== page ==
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I am asked to prove the density of irrationals in $\mathbb{R}$. I understand how to do this by proving the density of $\mathbb{Q}$ first, namely, adding a known irrational number such as $\sqrt{2}$ to $x,y \in \mathbb{R}$ ($x<y$), then there exists $r_0 \in \mathbb{Q}$ such that $x+\sqrt{2}<r_0<y+\sqrt{2}$, then substract $\sqrt{2}$ from all sides of the inequality to yield $x<r_0-\sqrt{2}<y$, and $r_0-\sqrt{2}$ is irrational ($r_0$ is rational). However, my professor has said that I can prove density of $\mathbb{R} \setminus \mathbb{Q}$ without even using the density of $\mathbb{Q}$ and it is a simple proof. I have puzzled over this for quite some time. I appreciate any help provided on this question in advance.

4 Answers4

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Fix $x\in \mathbb{R}$.

Case 1: If $x\in\mathbb{Q}$, then the irrational sequence $x+\sqrt{2}/n$ converges to $x$.

Case 2: If $x\notin\mathbb{Q}$, then the irrational sequence $x+1/n$ converges to $x$.

max_zorn
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Even the set $\mathbb{A}=\{m+n\sqrt{2}: m,n\in\mathbb{Z}\}$ is dense in $\mathbb{R}$, and that's easy to see: for every $\epsilon>0$, there is a $\delta\in\mathbb{A}$ with $0<\delta<\epsilon$, and we can construct it as $(\sqrt{2}-1)^k$ with sufficiently big $k$, because $0<\sqrt{2}-1<1/2$, and as you can see using the binomial theorem, $(\sqrt{2}-1)^k\in\mathbb{A}$. Now, if you want to approximate $x\in\mathbb{R}$ with an error $<\epsilon$, you just take $$\left\lfloor\frac{x}{\delta}\right\rfloor\delta\in\mathbb{A}.$$ It's easy to divide by a $\delta$ of the above form, since $\displaystyle\frac1{(\sqrt{2}-1)^k}=(\sqrt{2}+1)^k$.
This is entirely constructive: if you want to approximate $\displaystyle x=\frac23$ with an error $10^{-8}$, you observe that $\delta=(\sqrt{2}-1)^{21}=-54608393 + 38613965\sqrt{2}<10^{-8}$, $\displaystyle \left\lfloor\frac{x}{\delta}\right\rfloor=72811190$, so our approximation in $\mathbb{A}$ is $-3976102078317670 + 2811528742268350\sqrt{2}$.

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Let us take any $\varepsilon$-neighborhood, for $\varepsilon > 0$, of any number $a \in \mathbb{R}$.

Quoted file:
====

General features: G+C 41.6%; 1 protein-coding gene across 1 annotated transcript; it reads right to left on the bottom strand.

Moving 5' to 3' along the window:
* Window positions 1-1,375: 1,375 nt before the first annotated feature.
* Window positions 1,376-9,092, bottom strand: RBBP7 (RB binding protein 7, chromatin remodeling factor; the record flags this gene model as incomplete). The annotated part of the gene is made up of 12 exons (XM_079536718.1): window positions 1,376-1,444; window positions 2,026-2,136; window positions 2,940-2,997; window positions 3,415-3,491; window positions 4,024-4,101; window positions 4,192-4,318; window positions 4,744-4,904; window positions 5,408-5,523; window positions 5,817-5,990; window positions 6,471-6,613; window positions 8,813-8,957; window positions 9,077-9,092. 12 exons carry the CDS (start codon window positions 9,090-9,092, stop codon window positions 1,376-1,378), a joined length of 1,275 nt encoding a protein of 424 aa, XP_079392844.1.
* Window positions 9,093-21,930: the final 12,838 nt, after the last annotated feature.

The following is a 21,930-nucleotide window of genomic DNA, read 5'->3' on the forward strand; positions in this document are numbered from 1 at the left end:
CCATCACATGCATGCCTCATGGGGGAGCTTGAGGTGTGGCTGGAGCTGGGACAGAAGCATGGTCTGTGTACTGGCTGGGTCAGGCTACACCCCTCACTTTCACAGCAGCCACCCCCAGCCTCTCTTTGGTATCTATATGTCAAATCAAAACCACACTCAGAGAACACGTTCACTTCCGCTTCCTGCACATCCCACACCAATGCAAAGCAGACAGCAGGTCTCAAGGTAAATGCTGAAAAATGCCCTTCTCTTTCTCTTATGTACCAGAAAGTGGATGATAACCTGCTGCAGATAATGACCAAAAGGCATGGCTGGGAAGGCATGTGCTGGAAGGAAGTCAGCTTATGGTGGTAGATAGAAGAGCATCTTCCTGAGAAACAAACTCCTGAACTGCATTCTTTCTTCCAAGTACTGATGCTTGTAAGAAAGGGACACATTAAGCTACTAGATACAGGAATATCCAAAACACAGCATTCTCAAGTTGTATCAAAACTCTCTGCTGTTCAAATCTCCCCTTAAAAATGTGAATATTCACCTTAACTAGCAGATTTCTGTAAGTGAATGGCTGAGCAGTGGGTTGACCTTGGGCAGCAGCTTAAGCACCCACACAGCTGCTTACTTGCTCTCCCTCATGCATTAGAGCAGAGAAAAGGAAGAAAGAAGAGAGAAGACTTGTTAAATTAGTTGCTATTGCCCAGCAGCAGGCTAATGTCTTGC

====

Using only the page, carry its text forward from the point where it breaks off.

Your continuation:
It suffices to show that $A = (a - \varepsilon, a + \varepsilon)$ must contain an irrational number. Let us show this to be the case with a proof by contradiction: Suppose our neighborhood does not contain any irrational numbers, so that every number in there is rational; i.e., that $A \subset \mathbb{Q}$.

Note that $a \in A \subset \mathbb{Q}$, and $a + \varepsilon/2 \in A \subset \mathbb{Q}$; by closure of $\mathbb{Q}$ under subtraction, $\varepsilon/2 \in \mathbb{Q}$. By closure of $\mathbb{Q}$ under multiplication/division, this means that $\varepsilon \in \mathbb{Q}$.

This is all looking a bit nonsensical, but let us persist and write down an explicit contradiction:

Observe that $\sqrt{5} > \sqrt{4} = 2$, and $\sqrt{5} \not\in \mathbb{Q}$; so the positive irrational number $\varepsilon/\sqrt{5} < \varepsilon/2$, which means that the irrational number $a + \varepsilon/\sqrt{5} \in A \subset \mathbb{Q}$. Contradiction!

Therefore, we must have been incorrect in our supposition, so that any neighborhood of any real number contains at least one irrational number.

Benjamin Dickman
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Let $\Bbb F$ be an ordered field with $\Bbb Q \subsetneqq \Bbb F.$ Then $\Bbb Q^+\subsetneqq \Bbb F^+.$

(1)... $\forall q\in Q^+\;\exists f\in \Bbb F^+$ \ $\Bbb Q^+\;(f<q).$ .. Proof: Take $x\in F^+$ \ $\Bbb Q^+.$ We have:

(1A). If there exists $q'\in \Bbb Q^+$ such that $x<q'$ then let $f=xq/q'.$

(1B). If $\forall q'\in \Bbb Q^+\;(x>q')$ then let $f=1/x.$

(2). For $x,y\in \Bbb F$ with $x<y$ we wish to show $\exists g\in \Bbb F$ \ $\Bbb Q\; (x<g<y).$ We have $x<a<b<y$ where $a=(2x+y)/3$ and $b=(x+2y)/3.$ We have:

(2A). If either $a$ or $b$ belongs to $\Bbb F$ \ $\Bbb Q$ then we're done.

(2B). If $a,b\in \Bbb Q$ then $x=2a-b\in \Bbb Q$ and $y=2b-a\in \Bbb Q,$ so $y-x\in \Bbb Q^+. $ By (1) take $f\in \Bbb F^+ \setminus \Bbb Q^+$ with $f<y-x.$ Let $g=x+f.$

DanielWainfleet
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